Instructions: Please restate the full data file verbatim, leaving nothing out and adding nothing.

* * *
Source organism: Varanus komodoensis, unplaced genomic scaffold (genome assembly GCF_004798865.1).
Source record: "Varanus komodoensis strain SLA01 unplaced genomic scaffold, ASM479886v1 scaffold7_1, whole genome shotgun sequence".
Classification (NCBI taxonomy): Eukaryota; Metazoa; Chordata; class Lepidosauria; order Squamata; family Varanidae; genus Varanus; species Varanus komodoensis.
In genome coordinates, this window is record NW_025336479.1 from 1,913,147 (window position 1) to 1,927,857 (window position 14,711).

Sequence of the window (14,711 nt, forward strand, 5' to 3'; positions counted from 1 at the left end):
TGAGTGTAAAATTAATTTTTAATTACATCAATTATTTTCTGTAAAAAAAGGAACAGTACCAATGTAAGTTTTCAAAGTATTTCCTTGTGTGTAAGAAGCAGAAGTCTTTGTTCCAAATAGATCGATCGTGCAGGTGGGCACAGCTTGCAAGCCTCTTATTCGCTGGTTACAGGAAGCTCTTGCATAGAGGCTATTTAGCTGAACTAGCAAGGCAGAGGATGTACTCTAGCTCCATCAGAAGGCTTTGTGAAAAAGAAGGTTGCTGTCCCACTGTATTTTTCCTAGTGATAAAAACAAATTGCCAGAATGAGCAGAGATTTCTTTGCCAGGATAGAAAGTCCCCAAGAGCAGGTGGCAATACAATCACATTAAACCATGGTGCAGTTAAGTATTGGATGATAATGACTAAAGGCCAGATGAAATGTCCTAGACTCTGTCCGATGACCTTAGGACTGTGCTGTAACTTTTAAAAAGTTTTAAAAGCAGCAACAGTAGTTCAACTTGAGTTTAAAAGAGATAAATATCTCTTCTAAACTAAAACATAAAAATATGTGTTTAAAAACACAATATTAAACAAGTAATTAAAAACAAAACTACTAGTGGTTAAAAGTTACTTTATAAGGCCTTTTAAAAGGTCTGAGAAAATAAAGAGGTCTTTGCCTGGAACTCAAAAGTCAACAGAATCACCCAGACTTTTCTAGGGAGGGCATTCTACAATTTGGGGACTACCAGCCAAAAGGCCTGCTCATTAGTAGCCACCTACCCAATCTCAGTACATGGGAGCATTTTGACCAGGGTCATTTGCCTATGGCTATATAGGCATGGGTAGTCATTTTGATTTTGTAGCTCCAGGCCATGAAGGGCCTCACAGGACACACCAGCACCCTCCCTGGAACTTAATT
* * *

Source organism: Varanus komodoensis, unplaced genomic scaffold (genome assembly GCF_004798865.1).
Source record: "Varanus komodoensis strain SLA01 unplaced genomic scaffold, ASM479886v1 scaffold7_1, whole genome shotgun sequence".
Classification (NCBI taxonomy): Eukaryota; Metazoa; Chordata; class Lepidosauria; order Squamata; family Varanidae; genus Varanus; species Varanus komodoensis.
In genome coordinates, this window is record NW_025336479.1 from 1,913,147 (window position 1) to 1,927,857 (window position 14,711).

Sequence of the window (14,711 nt, forward strand, 5' to 3'; positions counted from 1 at the left end):
TGAGTGTAAAATTAATTTTTAATTACATCAATTATTTTCTGTAAAAAAAGGAACAGTACCAATGTAAGTTTTCAAAGTATTTCCTTGTGTGTAAGAAGCAGAAGTCTTTGTTCCAAATAGATCGATCGTGCAGGTGGGCACAGCTTGCAAGCCTCTTATTCGCTGGTTACAGGAAGCTCTTGCATAGAGGCTATTTAGCTGAACTAGCAAGGCAGAGGATGTACTCTAGCTCCATCAGAAGGCTTTGTGAAAAAGAAGGTTGCTGTCCCACTGTATTTTTCCTAGTGATAAAAACAAATTGCCAGAATGAGCAGAGATTTCTTTGCCAGGATAGAAAGTCCCCAAGAGCAGGTGGCAATACAATCACATTAAACCATGGTGCAGTTAAGTATTGGATGATAATGACTAAAGGCCAGATGAAATGTCCTAGACTCTGTCCGATGACCTTAGGACTGTGCTGTAACTTTTAAAAAGTTTTAAAAGCAGCAACAGTAGTTCAACTTGAGTTTAAAAGAGATAAATATCTCTTCTAAACTAAAACATAAAAATATGTGTTTAAAAACACAATATTAAACAAGTAATTAAAAACAAAACTACTAGTGGTTAAAAGTTACTTTATAAGGCCTTTTAAAAGGTCTGAGAAAATAAAGAGGTCTTTGCCTGGAACTCAAAAGTCAACAGAATCACCCAGACTTTTCTAGGGAGGGCATTCTACAATTTGGGGACTACCAGCCAAAAGGCCTGCTCATTAGTAGCCACCTACCCAATCTCAGTACATGGGAGCATTTTGACCAGGGTCATTTGCCTATGGCTATATAGGCATGGGTAGTCATTTTGATTTTGTAGCTCCAGGCCATGAAGGGCCTCACAGGACACACCAGCACCCTCCCTGGAACTTAATT